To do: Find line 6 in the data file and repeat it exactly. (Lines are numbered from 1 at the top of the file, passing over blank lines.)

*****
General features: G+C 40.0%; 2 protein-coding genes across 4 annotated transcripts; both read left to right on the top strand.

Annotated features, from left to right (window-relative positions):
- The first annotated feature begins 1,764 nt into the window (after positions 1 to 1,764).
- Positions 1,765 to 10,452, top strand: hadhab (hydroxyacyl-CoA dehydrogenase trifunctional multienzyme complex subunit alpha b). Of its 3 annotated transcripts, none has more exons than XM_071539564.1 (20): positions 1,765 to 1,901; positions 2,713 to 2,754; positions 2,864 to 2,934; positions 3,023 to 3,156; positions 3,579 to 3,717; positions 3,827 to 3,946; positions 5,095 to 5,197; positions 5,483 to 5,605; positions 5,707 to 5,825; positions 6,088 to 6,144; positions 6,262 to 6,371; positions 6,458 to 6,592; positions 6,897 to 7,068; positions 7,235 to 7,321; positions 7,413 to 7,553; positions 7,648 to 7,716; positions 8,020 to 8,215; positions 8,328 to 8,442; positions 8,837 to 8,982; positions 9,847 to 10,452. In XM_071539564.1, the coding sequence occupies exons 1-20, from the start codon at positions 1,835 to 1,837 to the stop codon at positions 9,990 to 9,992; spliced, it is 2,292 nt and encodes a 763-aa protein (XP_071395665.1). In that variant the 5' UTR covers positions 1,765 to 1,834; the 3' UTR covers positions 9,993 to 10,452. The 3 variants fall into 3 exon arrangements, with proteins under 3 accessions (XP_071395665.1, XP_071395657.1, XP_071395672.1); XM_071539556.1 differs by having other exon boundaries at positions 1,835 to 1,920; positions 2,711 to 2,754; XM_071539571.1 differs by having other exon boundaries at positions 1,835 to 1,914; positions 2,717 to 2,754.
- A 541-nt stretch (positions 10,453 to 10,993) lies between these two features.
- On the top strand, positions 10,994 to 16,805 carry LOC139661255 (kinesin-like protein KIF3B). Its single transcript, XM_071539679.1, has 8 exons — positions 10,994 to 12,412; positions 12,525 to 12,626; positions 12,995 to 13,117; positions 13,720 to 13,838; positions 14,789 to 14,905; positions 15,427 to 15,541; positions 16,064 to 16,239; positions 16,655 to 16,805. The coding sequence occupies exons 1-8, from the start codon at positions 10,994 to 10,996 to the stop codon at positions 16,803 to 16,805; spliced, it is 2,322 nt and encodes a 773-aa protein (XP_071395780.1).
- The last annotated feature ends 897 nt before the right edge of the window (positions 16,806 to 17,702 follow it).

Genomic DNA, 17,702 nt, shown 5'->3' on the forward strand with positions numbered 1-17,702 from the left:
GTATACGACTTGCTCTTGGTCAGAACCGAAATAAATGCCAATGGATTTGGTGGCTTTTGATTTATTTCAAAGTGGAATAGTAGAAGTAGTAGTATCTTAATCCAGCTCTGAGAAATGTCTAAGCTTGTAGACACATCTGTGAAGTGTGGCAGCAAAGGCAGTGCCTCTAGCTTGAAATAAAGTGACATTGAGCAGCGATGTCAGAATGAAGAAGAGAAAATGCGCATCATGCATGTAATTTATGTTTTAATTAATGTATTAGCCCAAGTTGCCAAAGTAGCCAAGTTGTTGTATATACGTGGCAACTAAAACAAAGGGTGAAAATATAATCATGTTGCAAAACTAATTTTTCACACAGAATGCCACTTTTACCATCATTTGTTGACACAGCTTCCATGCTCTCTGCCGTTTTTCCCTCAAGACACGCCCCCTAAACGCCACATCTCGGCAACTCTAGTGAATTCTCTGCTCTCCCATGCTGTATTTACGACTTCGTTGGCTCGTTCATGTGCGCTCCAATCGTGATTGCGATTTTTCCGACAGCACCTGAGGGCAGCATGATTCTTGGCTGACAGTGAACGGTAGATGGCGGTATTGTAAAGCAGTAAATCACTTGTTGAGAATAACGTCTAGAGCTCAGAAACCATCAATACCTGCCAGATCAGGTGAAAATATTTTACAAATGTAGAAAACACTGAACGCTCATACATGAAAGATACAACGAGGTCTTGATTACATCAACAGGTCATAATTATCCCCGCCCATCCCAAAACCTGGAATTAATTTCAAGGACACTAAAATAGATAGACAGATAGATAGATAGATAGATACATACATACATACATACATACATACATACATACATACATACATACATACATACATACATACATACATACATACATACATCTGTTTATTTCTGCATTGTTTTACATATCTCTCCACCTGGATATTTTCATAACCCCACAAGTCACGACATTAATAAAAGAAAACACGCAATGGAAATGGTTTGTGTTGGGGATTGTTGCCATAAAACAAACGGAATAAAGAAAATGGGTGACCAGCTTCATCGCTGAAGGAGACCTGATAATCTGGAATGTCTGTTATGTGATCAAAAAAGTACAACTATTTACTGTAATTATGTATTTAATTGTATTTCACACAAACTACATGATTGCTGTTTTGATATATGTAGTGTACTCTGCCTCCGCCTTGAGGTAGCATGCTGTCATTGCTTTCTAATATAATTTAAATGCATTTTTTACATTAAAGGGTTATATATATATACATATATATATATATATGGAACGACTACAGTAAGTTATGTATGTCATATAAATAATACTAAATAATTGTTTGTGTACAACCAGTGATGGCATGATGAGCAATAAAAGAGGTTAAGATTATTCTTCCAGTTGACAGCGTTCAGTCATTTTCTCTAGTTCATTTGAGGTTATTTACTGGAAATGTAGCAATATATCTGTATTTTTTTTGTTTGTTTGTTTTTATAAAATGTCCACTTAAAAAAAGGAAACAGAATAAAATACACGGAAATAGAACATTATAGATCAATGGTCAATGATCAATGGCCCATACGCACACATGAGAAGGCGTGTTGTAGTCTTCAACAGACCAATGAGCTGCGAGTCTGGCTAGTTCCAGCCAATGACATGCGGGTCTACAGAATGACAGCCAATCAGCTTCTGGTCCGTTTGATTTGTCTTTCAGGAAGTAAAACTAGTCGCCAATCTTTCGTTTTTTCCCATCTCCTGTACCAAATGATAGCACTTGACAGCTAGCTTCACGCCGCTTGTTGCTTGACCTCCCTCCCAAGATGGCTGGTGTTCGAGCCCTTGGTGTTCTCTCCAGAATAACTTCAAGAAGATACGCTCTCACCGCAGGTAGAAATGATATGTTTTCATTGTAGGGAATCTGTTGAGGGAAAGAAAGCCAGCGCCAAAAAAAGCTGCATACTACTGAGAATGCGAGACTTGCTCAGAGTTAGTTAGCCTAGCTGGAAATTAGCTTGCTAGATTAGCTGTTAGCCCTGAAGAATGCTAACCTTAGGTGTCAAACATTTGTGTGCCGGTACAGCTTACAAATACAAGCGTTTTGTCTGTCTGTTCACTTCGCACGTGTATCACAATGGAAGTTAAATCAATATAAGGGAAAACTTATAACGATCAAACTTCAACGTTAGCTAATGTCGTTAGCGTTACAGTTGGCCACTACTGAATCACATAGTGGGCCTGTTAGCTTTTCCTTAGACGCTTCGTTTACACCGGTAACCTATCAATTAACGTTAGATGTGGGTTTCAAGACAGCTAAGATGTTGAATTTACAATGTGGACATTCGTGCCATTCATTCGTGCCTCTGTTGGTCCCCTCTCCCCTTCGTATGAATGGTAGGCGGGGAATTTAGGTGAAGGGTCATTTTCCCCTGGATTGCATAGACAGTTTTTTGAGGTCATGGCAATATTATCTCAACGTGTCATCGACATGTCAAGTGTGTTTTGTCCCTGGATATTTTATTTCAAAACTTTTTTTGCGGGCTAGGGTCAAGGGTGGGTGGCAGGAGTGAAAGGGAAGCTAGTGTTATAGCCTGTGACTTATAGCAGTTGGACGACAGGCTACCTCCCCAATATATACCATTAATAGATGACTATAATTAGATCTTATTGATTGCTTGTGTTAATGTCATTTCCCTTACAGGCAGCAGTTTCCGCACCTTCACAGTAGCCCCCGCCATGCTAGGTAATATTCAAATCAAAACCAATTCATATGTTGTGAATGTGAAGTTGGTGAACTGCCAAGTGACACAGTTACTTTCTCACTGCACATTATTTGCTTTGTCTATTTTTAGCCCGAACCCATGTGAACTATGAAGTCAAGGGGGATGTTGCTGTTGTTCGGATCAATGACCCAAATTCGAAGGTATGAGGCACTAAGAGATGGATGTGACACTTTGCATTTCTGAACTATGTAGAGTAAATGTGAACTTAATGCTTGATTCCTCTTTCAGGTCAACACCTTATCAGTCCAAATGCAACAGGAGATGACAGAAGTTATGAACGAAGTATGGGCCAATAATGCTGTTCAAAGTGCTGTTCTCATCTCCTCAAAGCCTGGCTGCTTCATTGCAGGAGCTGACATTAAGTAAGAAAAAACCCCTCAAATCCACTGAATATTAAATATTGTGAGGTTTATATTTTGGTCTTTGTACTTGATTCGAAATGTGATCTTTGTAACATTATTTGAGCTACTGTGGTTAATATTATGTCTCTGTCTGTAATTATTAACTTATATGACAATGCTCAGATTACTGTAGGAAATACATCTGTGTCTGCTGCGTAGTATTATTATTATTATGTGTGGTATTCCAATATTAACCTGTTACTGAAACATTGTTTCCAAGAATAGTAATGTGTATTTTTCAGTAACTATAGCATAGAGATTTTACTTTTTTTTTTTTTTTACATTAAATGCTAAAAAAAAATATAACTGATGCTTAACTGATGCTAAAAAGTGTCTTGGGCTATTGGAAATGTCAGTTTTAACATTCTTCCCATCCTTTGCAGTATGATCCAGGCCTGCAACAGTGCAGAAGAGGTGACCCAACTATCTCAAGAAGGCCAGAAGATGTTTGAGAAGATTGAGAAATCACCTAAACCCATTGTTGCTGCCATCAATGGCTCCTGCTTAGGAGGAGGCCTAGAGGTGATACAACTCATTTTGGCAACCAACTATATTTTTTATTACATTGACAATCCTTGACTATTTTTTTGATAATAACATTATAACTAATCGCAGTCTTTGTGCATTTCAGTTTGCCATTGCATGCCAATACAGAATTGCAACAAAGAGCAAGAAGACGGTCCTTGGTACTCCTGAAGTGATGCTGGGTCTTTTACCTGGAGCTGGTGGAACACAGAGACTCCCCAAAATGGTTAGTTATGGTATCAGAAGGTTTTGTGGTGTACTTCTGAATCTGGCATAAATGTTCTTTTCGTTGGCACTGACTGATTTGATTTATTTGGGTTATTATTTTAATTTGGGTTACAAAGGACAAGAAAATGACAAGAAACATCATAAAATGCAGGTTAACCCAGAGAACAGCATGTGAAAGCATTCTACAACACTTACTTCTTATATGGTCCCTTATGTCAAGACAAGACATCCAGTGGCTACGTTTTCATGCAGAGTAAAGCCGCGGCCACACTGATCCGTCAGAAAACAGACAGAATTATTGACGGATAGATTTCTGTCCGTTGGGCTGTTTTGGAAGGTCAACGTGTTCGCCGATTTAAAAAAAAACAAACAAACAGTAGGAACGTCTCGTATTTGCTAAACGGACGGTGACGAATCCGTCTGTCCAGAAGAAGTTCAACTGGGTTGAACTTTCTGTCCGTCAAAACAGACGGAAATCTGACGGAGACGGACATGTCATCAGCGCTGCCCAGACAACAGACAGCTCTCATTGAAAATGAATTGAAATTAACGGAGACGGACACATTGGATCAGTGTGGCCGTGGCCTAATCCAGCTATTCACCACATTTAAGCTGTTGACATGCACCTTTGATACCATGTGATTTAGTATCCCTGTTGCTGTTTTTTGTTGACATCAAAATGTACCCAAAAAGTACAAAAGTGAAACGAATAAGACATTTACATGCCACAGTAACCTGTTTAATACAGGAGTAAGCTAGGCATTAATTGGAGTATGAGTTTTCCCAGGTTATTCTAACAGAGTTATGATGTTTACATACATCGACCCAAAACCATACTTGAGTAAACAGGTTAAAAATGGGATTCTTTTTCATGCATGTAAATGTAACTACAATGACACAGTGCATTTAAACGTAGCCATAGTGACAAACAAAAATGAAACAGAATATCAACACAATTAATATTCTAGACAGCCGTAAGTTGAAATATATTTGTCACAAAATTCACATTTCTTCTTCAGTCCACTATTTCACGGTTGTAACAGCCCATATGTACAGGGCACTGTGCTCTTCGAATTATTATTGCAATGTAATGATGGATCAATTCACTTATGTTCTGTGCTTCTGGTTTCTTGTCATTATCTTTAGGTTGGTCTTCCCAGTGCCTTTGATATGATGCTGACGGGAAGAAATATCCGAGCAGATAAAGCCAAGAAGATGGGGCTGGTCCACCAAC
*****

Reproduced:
- On the top strand, positions 10,994 to 16,805 carry LOC139661255 (kinesin-like protein KIF3B). Its single transcript, XM_071539679.1, has 8 exons — positions 10,994 to 12,412; positions 12,525 to 12,626; positions 12,995 to 13,117; positions 13,720 to 13,838; positions 14,789 to 14,905; positions 15,427 to 15,541; positions 16,064 to 16,239; positions 16,655 to 16,805. The coding sequence occupies exons 1-8, from the start codon at positions 10,994 to 10,996 to the stop codon at positions 16,803 to 16,805; spliced, it is 2,322 nt and encodes a 773-aa protein (XP_071395780.1).